Please help American Consultants Rx achieve it’s biggest goal yet of donating over 30 million discount prescription cards to over 50k organizations in an effort to assist millions of Americans in need. Please click here to donate today!

Trump Slams Rice For Unmasking, Says “What She Did Was Wrong”

President Trump slammed former National Security adviser Susan Rice on Thursday for the unmasking of his aides in an intelligence report. “She’s not supposed to be doing that, and what…
The Ed Schultz ShowThe Ed Schultz Show

SPECIAL NEWS BULLETIN:

http://www.acrx.org -As millions of Americans strive to deal with the economic downturn,loss of jobs,foreclosures,high cost of gas,and the rising cost of prescription drug cost. Charles Myrick ,the President of American Consultants Rx, announced the re-release of the American Consultants Rx community service project which consist of millions of free discount prescription cards being donated to thousands of not for profits,hospitals,schools,churches,etc. in an effort to assist the uninsured,under insured,and seniors deal with the high cost of prescription drugs.-American Consultants Rx -Pharmacy Discount Network News

CHARITY UPDATE:

Click today to request your free ACRX discount prescription card and save up to 80% off of your medicine!

SPECIAL DONATION REQUEST UPDATE:

Please help American Consultants Rx achieve it’s biggest goal yet of donating over 30 million discount prescription cards to over 50k organizations in an effort to assist millions of Americans in need. Please click here to donate today!

“What Happened” in the 2016 Election is Part of Women’s History—And Hillary Deserves to Tell It

Some say that Hillary Clinton’s memoir, What Happened, is only furthering the divides in the Democratic Party. Politico reports that Democrats “dread” Clinton’s book tour, with former campaign staffers calling it “the final torture.” Both Politico and New York Magazine reported the following exchange with Claire McCaskill:

Asked whether she was excited about Clinton’s book tour, Sen. Claire McCaskill (D-Mo.), one of Republicans’ top 2018 targets, responded first with, “Beg your pardon?”

Asked again, she started shaking her head, walking away.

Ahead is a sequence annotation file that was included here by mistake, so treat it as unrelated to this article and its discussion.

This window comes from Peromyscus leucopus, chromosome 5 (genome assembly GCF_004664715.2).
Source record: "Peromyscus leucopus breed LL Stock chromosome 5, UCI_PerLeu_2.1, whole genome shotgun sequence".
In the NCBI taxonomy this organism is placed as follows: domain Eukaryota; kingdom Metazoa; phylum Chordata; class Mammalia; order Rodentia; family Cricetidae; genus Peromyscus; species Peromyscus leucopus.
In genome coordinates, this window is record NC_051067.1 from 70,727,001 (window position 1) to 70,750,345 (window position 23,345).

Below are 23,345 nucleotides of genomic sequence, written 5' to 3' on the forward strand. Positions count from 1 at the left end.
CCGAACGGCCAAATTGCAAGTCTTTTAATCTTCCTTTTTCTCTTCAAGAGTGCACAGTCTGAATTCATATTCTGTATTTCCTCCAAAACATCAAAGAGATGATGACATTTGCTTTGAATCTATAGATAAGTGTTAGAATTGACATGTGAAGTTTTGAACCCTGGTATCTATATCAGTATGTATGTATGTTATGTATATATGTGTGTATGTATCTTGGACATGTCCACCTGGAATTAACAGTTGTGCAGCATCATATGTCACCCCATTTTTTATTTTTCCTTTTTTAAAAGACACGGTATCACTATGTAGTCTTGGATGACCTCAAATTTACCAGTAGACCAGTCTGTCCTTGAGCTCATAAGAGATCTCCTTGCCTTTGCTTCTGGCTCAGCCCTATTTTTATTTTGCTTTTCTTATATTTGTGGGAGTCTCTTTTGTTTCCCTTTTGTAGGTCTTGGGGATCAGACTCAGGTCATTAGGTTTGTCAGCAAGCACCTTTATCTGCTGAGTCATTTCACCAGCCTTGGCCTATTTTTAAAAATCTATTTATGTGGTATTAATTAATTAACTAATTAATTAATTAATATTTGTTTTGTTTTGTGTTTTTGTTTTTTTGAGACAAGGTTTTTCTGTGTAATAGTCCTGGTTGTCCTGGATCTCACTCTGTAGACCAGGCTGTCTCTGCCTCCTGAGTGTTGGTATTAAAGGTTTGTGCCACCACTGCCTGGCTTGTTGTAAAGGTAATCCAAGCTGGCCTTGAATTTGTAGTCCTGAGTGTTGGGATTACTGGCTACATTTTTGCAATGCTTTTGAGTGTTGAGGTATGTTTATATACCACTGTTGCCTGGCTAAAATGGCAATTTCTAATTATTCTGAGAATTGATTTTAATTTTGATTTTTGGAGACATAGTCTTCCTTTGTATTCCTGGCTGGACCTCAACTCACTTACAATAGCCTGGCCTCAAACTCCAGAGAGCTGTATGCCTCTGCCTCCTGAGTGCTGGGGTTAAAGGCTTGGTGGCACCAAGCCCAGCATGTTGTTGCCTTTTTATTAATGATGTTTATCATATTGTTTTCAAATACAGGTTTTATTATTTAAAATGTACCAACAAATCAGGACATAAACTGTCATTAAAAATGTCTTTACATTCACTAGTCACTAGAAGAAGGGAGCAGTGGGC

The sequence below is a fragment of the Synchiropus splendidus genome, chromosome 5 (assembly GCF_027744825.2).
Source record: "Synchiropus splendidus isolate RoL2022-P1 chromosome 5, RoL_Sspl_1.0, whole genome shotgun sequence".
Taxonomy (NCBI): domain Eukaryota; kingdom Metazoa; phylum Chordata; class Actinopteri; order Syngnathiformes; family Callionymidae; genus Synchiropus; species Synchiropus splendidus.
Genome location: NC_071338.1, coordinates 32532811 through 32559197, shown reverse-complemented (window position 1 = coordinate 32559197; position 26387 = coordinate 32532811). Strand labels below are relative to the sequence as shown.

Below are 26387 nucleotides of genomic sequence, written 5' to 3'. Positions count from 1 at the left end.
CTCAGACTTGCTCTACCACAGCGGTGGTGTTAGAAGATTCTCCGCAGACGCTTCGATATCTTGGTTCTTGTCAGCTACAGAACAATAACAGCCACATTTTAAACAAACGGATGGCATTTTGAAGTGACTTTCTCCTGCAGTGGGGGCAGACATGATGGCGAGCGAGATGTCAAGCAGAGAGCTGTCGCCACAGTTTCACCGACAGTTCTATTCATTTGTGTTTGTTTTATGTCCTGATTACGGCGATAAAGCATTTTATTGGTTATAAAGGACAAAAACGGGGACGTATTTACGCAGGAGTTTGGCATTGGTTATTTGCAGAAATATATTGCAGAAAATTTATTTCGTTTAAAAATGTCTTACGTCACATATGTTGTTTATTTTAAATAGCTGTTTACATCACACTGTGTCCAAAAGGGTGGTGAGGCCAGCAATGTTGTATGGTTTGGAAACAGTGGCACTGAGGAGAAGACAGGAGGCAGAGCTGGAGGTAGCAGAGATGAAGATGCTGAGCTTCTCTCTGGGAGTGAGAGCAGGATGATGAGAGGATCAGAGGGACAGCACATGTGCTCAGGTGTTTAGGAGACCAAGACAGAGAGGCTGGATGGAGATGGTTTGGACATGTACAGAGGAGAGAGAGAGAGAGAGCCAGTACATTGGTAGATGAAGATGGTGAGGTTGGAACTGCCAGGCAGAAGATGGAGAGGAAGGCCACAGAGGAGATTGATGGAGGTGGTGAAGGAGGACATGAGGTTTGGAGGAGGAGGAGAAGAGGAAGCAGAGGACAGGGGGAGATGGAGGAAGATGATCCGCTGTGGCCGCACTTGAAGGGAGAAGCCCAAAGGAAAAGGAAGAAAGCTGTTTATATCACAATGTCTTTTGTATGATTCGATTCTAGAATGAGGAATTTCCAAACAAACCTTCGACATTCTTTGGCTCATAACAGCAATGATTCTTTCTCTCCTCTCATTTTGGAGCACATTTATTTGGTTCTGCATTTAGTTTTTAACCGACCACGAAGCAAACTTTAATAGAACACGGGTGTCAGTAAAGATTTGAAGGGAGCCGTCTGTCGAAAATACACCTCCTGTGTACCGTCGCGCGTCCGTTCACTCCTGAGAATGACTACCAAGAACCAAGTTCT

But whether Clinton’s book came at the best time for Democrats doesn’t really matter. Clinton’s story now represents a vitally important moment in American political life that took the United States 241 years to reach. Her story is part of something bigger than any one party—it’s part of history, and, more pointedly, it’s a major part of American women’s history.

It's happening! Get your copy of What Happened at the link in my bio.

A post shared by Hillary Clinton (@hillaryclinton) on

Political memoirs don’t have the best reputation. As a genre, they tend to be at once itinerant and formulaic. Often, their release is met with long lines in bookstores, triumphant pre-orders on Amazon, press tours and think pieces before the tombs themselves are retired to living room bookshelf—their pages and spines conspicuously pristine. These memoirs must serve as a time capsule and PR strategist, supplying future historians an immediate public with a figure’s authorized account of events. The needs are tough to balance, and the assemblage these parts is more interesting than their often milquetoast contents.

But even in the aftermath of a less contentious election and amid a less deranged presidential administration, Clinton’s memoir is an important piece of history in its own right, for much the same reason her presidency would have been. What Happened presents the first time a woman’s gaze will provide the candidate’s view of a major party’s presidential race. Grappling with sexism will be part of that first-hand narrative for the first time, just as grappling with racism was when former President Barack Obama captured the nomination and the White House in 2008. For the first time, a candidate will draw on a professional career that began and has been continuously devoted to policies and programs affecting women and children. Issues which are traditionally seen as “soft” and which have only very recently found their place in mainstream “hardcore” policy debates will be cemented in a presidential candidate’s memoir as signature issues.

Clinton has not packaged her book like a typical political memoir, though it has been received much the same. Its title is declarative rather than questioning. She’s out to set the record straight, not to ruminate on could have-beens. The cover does not have the universal dull-but-glossy-enough-its reflection-will-catch-your-eye headshot that I suspect a marketing agency decided was the best way to sell political memoirs circa 1982. Although the question of “what happened” has been on everyone’s mind since November 8, What Happened isn’t Clinton coming to explain—she’s coming to tell. In a recent interview with CBS Clinton seemed to underline the book’s aim, she declared that she is “done with being a candidate.” Although Clinton has vowed she will remain active in progressive democratic politics, she’s made clear she is finished being a linchpin for the Democratic Party, or anyone else.